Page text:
Sometimes, there is economics even in mundane humor. In a recent cartoon of “The Buckets,” a grandfather emerges fuming from the doctor’s office. The doc had upped the old man’s blood pressure meds but noted that this would not be necessary if Grandpa modified his diet and exercised more. The old guy is angry the doctor is so lazy that he suggested this to avoid the work of writing a new prescription.

This is an issue that arises all the time in our lives. Does requiring seat belts motivate careless driving? Do improved blood pressure meds reduce incentives to exercise more, lose weight and reduce salt and caffeine in one’s diet? Do mandatory energy-efficient light bulbs let people ignore lights “that are just burning a hole in the sky” to use my mother’s exasperated expression?

Or, for a good Northland example, did the invention of four-wheel-drive for pickups just motivate some drivers to get themselves into worse trouble?

That last certainly is true to some extent. We all have seen shiny new pickups rolled on their tops or hopelessly mired while mere mortals chug on past in mundane sedans.

And, based on sundry empirical research, such a “yes, to a degree” answer is true for all of the above situations.

I’ve had hypertension for years. I should avoid virtually all ethnic restaurants with salty sauces. But, when my meds keep my readings in an acceptable range, why not meet a friend at a favorite Asian buffet? Just the other day I walked out of our condo and realized I had left lights on. But the bulbs were only 13 watts and the elevator was ready, so I didn’t go back. My conscience and wallet both would have spoken louder back in the days when they would have been 75 watts.

Some will respond that there is nothing wrong in using such innovations in this imperfect way. Was it a mistake when the builders of the Golden Gate Bridge innovated the use of safety nets just because it led some workers to be a little less careful? The number of workers who “took a flop” into the nets was well above the number who, statistically, would have had fatal falls without the net. But the total number of deaths was, by the standards of the day, remarkably low. Similarly, is it bad that drugs extend the lives of millions of people even if they don’t take all the healthy non-pharmaceutical steps they might? No.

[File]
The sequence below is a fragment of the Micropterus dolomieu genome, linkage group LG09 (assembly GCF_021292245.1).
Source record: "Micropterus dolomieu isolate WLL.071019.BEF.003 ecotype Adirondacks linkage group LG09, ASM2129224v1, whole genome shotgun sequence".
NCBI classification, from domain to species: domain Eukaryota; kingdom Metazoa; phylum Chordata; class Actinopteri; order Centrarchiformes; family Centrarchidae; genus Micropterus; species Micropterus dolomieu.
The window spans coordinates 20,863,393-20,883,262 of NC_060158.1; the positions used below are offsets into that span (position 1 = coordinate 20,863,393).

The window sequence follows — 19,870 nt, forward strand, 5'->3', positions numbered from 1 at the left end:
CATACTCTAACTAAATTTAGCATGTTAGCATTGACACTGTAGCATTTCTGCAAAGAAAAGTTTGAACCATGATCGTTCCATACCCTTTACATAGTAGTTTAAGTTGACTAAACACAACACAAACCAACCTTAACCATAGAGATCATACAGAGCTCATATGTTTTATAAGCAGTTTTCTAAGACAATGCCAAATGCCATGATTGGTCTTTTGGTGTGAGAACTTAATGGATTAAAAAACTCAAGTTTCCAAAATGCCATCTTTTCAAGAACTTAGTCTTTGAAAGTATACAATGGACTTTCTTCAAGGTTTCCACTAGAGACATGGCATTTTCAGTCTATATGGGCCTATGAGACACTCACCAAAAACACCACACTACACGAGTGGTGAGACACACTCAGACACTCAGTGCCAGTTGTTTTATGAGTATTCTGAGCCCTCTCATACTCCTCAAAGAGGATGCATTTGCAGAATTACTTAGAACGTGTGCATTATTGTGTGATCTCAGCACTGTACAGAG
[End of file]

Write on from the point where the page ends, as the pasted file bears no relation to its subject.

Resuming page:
However, we do need to take these perverse responses into effect in planning. If you ban incandescent bulbs, as my home state partially has, the reduction in use of electricity for lighting won’t fall by the exact relative wattage of old and new bulbs.

Moreover, there are bigger fish. If you protect depositors by insurance against loss from banks failing, banks do become less careful in their lending. If it becomes known that we will never liquidate the largest 40-odd “too-big-to-fail” banks and cover all their depositors, even those with balances hundreds of times the nominal deposit coverage, problems are created. These banks will get deposits more easily than smaller banks that may be more prudently managed.

This causes economic inefficiency. We get less satisfaction of needs and wants than could be possible. And it is unfair.

If we think farmers are not getting high enough prices to earn decent livings, and intervene to raise those prices, the farmers themselves bid up the price of land. At the new higher land prices, farmers cannot earn enough to make a decent living after paying their mortgages.

If we want to protect them from the vagaries of weather and volatile markets by providing government subsidized insurance, as we currently do, then they forsake diversification, the price and weather risk management tool that farmers used for millennia. We end up with bi-culture on most Upper Midwest farms, corn and soybeans. This is bad for the environment, but entirely rational from operators’ points of view.

There are similar perverse incentives in income-transfer programs. Give SNAP benefits — aka food stamps — to poor people and their food consumption will go up somewhat, but much less than the amount of the ostensible “food benefit” they get. Economists knew this would happen and argue that simply switching to cash payments would be better for society. But the general public don’t trust the poor to spend wisely and, in some cases, they may be right.

If people have problems getting funds to attend college and federal student aid is set up based on “need,” then books and seminars telling parents just how to order their financial affairs so that their children will have the greatest calculated “need” soon are available and popular. And, as more students have gotten aid, monopolistic competition among colleges has led to their costs, and hence tuition, rising much faster than general inflation.

Reducing risk also may reduce incentives in other areas. Many Republicans opposed the Social Security Act of 1935 because a mandatory government retirement plan would reduce incentives to work hard and save. Social Security would replace private saving for retirement, not complement it, they said. To a certain extent that may have turned out to be true. But the overall benefits to society of the program far outweigh such efficiency losses.

Perverse incentives are not limited to government actions. I could write another column of examples of businesses sabotaging themselves by creating unintended incentives. Nor should we stop all government action, just because some unintended consequences are greater than we expected. But the possibility should make us more cautious in how we design programs. There really isn’t any need for income transfers to farmers anymore and federal student aid cries out for restructuring. But many other programs, such as Social Security, do much good despite some incentives glitches.

St. Paul economist and writer Edward Lotterman can be reached at bismarck@edlotterman.com.

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